From Our Files (March 29, 2023)

March 29, 1973

A burning conveyor belt flashed through the power house at Willamette Industries’ Foster Division, spreading sparks along its path and starting several small spot fires.

Sparks from the boiler stacks apparently landed on the belt (not in operation at the time) and the fire burned it in two. It was wind that blew sparks from the boiler down toward the belt.

School district voters will cast their ballots on a $3.3 million tax levy to balance the district’s 1973/74 general fund budget.

The district has no tax base, so the entire levy must be approved by the voters. The tax levy is up 8.5% from the current year, but the general fund budget is up 5.8%, which is the smallest budget increase in nine years.

The City Council adopted a recommendation by the Public Safety Committee, which had proposed painting center turn lanes on Highway 20 from 18th Avenue to Clark Mill Road.

The committee recommended the center turn lanes east of 24th Avenue to Clark Mill Road, and refuge left turn lanes installed west of 24th Avenue in order to allow street parking for homes and businesses along that area.

More than 5,000 visitors attended the 25th annual Rock and Gem Show.

Two locals won awards in the competitive entries. They were Dan Lorimor for faceting in the advanced group, and Robert McGuinness for his novice lapidary display.

April 1, 1998

The Church of Jesus Christ of Latter Day Saints opened its new Family History Center where genealogists can research their family tree.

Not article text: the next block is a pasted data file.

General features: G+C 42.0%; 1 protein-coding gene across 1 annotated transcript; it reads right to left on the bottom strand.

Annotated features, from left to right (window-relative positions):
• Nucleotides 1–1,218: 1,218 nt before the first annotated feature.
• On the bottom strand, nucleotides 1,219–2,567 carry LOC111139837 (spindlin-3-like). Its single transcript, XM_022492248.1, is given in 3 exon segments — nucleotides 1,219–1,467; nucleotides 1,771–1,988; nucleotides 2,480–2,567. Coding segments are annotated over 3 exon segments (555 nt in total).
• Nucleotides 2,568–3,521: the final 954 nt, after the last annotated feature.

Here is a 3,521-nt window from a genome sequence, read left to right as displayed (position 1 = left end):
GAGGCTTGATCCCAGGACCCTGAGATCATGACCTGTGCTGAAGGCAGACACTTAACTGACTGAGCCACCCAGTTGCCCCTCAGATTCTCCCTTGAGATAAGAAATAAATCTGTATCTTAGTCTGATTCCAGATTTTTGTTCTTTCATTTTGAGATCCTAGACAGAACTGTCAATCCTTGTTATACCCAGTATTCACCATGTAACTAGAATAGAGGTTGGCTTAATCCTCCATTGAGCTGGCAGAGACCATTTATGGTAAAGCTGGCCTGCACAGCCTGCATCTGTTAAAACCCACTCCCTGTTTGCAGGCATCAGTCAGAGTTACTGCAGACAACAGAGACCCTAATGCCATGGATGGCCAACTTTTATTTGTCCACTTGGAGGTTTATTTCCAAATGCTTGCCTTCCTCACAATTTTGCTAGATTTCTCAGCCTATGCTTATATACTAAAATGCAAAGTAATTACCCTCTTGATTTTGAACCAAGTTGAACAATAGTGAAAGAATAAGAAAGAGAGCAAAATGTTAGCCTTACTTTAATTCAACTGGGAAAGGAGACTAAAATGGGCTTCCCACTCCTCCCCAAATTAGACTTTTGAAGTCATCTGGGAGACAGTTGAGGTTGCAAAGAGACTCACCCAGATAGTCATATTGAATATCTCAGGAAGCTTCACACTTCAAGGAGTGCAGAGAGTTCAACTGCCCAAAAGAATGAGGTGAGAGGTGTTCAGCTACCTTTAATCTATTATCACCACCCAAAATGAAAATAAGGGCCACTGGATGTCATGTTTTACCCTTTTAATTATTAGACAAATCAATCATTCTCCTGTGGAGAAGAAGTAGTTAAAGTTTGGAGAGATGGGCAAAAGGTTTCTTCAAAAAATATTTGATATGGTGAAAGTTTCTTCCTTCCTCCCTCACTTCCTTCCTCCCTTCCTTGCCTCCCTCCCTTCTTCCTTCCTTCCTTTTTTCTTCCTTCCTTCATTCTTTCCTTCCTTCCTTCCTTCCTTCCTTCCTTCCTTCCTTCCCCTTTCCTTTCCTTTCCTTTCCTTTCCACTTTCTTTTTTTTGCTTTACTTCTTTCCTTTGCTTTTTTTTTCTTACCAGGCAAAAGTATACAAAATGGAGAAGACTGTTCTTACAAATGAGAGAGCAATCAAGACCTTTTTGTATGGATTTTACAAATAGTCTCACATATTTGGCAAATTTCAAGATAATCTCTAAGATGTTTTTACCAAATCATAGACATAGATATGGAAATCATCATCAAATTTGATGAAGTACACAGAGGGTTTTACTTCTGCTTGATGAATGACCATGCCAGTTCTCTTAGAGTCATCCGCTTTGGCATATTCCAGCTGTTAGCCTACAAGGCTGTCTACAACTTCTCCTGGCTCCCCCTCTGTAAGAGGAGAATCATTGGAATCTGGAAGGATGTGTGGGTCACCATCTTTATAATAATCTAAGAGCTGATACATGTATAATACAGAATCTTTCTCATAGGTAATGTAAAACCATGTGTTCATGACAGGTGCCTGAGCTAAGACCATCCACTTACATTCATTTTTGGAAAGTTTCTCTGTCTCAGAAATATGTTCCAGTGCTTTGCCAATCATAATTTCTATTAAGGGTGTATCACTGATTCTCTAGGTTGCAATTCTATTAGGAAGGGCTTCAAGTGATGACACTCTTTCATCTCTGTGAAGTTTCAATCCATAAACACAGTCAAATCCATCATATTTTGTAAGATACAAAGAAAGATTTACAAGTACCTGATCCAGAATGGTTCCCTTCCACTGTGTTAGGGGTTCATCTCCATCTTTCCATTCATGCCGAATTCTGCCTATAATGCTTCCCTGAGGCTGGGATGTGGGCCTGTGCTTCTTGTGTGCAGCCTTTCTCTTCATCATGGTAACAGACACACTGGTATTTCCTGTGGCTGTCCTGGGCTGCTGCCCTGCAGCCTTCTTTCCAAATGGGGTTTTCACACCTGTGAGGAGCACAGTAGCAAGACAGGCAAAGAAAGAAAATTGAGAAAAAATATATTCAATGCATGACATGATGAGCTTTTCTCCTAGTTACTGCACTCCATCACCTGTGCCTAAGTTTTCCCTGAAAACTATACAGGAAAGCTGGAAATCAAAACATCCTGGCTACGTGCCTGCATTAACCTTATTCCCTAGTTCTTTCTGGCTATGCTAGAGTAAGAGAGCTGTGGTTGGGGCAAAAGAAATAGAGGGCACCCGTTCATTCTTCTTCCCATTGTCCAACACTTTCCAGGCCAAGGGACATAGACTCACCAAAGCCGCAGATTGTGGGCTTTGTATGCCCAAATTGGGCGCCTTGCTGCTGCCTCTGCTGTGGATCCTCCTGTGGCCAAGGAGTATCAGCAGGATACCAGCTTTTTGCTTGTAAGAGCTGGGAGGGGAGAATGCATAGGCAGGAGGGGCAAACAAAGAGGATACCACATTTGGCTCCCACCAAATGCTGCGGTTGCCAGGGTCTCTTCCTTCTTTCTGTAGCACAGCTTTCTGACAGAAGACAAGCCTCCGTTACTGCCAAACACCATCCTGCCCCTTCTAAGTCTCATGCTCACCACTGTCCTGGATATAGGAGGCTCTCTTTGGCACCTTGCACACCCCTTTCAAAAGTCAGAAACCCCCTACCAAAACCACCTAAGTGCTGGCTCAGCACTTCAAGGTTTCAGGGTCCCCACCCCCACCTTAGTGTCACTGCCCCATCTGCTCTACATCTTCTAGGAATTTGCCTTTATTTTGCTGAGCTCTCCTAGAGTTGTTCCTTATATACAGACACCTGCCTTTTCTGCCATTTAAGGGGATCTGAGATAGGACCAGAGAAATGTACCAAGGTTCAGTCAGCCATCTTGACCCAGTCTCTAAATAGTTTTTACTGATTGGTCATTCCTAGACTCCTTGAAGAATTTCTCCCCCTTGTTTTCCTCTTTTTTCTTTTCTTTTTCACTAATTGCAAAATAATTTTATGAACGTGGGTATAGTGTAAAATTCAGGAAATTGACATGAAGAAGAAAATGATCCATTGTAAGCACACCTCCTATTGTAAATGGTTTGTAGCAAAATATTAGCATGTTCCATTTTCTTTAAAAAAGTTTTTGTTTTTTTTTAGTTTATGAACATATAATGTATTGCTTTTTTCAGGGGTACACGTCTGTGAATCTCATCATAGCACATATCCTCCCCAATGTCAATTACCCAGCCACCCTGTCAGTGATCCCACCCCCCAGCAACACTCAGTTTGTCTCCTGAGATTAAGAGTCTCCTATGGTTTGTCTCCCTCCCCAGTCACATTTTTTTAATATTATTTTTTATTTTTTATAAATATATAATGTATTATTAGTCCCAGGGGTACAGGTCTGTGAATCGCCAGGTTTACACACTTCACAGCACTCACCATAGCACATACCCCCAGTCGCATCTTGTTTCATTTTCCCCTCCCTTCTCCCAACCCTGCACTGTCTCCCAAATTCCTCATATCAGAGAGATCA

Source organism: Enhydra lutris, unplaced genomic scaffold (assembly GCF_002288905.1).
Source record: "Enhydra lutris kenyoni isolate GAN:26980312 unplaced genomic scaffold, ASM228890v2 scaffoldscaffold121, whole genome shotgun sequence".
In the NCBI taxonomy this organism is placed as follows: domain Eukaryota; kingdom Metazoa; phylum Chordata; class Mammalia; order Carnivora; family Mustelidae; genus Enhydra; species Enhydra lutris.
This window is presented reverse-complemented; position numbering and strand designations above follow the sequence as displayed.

Volunteer Betty Young approached the church about opening it after she realized how many Sweet Home residents were traveling to a similar facility in Lebanon. The center includes film readers, a microfiche scanner, computer and printer.

The Sweet Home Rock and Mineral Society celebrated its 50th anniversary by honoring Lester Muntz, the last living charter member of the club.

The club also held its 50th Rock and Gem Show.

Among the vendors were Pat and Evelyn Brennan, who demonstrated glass beadmaking to the delight of youngsters who attended the show.

A total of 1,317 people (not including children) visited the show this year.

A computer kiosk at USA Mini Mart in the BP Station was installed to inform customers about job openings available locally, statewide and nationally. It also contains information about state government jobs, some federal opportunities and career information.